“I know we’re late,” Jon Stewart told his audience on Sept. 20, his first post-9/11 show. “They said to get back to work but there were no openings for a man in a fetal position under his desk.”
Prior to that Daily Show broadcast, you could be forgiven for thinking that Jon Stewart didn’t stand for much, that he was a slacker-cynic, an animated version of The Onion. But this was no longer possible after that show, and the choked conclusion of his heartfelt monologue on the shared pain the event had visited on New York.
“The view from my apartment was the World Trade Center and now it’s gone,” he said, tears in his eyes. “They attacked it. This symbol of American ingenuity and strength and labor and imagination and commerce. And it is gone. But you know what the view is now?” His voice cracked. “The Statue of Liberty. The view from the south of Manhattan is now the Statue of Liberty. And you can’t beat that.”
If the words appear flat, it’s because they don’t entirely make sense. Without emotion it reads like he’d been meaning to get rid of those towers for months, blocking his view of the statue as they were. But uttered on air, they had the raw pain and realization that anyone who was here then felt so acutely. Here was the class clown bleeding on his fake news desk. People paid attention. Overnight, Jon Stewart had a new weapon in his holster—sincerity.
He would drop the wisecracks to have a heart-to-heart with America, and its blogs, more frequently over the years, but anyone with a glancing familiarity with the show knows this. His plea that the hosts “stop hurting America” effectively canceled CNN’s doofy debate show Crossfire in 2004. When Robert Novak wrote off Mr. Stewart’s Valerie Plame criticism as satire, Mr. Stewart responded to the response, half-kidding, to clarify that he’d made his remarks “because I sincerely believe you’re a terrible person.” During the financial collapse, everyone got things out of their system through a dead-serious populist tongue lashing of CNBC’s Jim Cramer. “I know you want to make finance entertaining,” Mr. Stewart inveighed, as Mr. Cramer sweat. “But it’s not a fucking game.”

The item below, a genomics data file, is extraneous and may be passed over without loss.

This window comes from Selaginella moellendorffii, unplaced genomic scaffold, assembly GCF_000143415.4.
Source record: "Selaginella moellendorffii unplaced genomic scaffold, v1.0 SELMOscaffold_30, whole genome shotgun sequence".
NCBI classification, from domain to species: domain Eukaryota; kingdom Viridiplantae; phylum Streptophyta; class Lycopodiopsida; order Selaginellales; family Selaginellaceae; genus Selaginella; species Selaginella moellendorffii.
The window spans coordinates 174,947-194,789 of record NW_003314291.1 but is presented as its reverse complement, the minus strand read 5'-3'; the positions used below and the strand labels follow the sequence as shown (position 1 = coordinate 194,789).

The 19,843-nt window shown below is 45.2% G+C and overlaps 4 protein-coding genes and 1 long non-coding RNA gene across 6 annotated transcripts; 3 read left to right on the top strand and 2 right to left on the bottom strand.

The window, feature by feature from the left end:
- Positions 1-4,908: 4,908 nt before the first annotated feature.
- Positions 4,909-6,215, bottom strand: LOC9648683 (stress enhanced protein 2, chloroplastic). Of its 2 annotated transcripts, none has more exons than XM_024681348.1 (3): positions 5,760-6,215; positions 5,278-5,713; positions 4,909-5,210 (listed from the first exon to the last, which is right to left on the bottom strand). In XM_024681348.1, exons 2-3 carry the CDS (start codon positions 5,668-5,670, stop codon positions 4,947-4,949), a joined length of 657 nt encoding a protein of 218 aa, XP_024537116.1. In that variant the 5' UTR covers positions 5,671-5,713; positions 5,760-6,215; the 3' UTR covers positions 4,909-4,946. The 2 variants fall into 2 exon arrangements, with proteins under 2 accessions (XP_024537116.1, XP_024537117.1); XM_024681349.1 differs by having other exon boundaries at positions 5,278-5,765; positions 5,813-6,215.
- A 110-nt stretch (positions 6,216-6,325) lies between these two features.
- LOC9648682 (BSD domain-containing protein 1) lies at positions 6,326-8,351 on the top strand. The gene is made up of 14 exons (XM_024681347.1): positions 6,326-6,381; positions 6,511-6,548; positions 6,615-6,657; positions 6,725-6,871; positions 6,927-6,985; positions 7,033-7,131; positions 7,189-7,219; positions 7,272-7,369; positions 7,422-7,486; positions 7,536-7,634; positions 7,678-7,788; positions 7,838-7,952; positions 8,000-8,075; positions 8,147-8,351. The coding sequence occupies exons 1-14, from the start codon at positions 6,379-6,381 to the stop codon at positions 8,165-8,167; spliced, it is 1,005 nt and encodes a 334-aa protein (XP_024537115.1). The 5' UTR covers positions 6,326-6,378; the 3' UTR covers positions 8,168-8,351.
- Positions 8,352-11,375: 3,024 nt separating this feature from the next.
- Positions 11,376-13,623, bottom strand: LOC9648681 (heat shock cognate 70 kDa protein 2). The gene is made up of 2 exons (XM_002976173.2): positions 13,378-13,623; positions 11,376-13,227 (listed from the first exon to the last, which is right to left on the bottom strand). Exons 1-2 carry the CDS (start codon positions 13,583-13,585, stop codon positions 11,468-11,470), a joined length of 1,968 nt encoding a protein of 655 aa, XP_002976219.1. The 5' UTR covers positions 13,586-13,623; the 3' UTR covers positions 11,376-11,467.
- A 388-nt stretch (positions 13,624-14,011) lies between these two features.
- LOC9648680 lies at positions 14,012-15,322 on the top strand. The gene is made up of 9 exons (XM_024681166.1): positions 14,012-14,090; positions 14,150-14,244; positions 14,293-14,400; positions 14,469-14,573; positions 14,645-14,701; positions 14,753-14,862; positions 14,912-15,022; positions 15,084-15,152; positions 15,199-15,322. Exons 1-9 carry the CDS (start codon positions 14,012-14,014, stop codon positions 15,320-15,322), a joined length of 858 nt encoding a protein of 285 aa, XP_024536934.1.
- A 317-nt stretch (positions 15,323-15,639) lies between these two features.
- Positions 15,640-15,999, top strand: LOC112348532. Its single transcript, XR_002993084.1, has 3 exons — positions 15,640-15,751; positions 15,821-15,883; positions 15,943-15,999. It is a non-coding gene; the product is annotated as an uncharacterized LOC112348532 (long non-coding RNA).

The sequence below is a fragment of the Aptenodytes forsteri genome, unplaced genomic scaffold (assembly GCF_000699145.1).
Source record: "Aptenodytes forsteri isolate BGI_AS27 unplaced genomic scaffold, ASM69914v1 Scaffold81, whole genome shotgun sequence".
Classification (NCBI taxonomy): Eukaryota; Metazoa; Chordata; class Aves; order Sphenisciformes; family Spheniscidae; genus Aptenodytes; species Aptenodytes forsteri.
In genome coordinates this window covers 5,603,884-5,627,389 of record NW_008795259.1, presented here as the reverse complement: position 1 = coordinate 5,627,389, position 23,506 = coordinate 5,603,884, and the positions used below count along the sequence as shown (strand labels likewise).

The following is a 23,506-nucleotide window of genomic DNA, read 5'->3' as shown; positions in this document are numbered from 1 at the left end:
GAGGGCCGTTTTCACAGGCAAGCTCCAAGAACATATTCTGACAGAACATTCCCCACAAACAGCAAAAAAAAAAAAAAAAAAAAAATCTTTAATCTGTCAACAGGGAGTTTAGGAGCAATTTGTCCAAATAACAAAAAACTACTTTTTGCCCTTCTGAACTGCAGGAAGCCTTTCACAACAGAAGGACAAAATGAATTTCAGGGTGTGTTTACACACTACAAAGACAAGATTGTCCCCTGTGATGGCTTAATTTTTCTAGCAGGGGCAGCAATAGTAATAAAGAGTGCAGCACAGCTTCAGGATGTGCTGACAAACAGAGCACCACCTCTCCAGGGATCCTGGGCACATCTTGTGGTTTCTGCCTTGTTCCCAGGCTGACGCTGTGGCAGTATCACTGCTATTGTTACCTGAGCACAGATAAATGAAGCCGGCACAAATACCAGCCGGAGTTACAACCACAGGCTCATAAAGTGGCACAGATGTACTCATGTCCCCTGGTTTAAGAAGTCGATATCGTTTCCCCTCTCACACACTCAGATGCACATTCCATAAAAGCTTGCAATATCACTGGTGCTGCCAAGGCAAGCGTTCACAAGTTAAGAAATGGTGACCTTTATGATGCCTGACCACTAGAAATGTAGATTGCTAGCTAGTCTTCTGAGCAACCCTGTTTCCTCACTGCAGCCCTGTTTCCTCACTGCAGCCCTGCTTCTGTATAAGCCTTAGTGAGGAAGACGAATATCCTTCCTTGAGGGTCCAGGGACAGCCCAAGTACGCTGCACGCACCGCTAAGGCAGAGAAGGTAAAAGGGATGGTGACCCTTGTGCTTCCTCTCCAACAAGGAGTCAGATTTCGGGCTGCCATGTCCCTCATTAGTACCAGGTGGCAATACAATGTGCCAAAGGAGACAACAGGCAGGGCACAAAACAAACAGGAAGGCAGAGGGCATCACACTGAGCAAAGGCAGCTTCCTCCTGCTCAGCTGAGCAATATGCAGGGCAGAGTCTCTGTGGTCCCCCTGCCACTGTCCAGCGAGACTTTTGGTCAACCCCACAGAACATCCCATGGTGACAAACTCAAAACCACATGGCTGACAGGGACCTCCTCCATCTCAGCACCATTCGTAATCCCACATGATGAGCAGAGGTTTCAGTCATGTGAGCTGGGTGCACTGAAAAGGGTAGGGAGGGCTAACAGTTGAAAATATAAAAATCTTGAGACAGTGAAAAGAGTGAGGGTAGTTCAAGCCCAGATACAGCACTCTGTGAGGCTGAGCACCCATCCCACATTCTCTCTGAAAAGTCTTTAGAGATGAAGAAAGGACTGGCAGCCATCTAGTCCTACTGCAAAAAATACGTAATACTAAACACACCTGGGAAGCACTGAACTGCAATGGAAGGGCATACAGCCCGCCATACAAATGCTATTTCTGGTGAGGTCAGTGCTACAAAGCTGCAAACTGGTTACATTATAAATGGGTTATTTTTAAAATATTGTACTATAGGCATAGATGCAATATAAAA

He recanted snark from his younger years to refer to a Charlton Heston speech he’d heckled when Moses refused to move the NRA’s annual meeting from Colorado after the Columbine massacre. He did this to make a serious point about the mosque near Ground Zero.
The 10-year Jon Stewart earnestness tour culminated in his Rally to Restore Sanity and/or Fear, which brought some 200,000 to the Washington Mall and was a celebration of pure sentiment. The rally eschewed meaning: it positioned itself contra Tea Party outrage while simultaneously pinning the Tea Party’s creation on cable news so that no one was ever actually blamed for, well, whatever the problem was. Mr. Stewart offered the head-scratching advice that we conduct our national discourse as we would allow others to proceed at a four-way stop sign. What was he trying to do? One thing about the event was clear: up on the mall in his bulky stars and stripes get-up, Jon Stewart was awkward and vulnerable, speaking from a place of honest belief in genuinely confusing times.
Today, he sits on the board of the 9/11 museum, and in the years since his initial remarks, he is never more effective with a straight face than when he’s talking about 9/11. He dedicated his entire last episode of 2010 to the Zadroga health care bill for 9/11 first responders, hosting a few of them as his guests that evening. When the bill passed without cancer coverage, he was outraged. “I thought we already took care of this shit!” he yelled, and proposed a new rule. “How about everyone who worked down there on the pile gets a pass … so if you’re someone who spent time on the pile, I don’t care if you’re someone who ate 200 Sweet’n Low packets a day, sprinkled on your favorite cereal Tumor-os while wearing a cell phone suit and smoking Chernobyl Lights unfiltered while making regular stops to your favorite snack joint, Agent Orange Julius. You get cancer, we cover it!” Between cheers, the crowd was cracking up.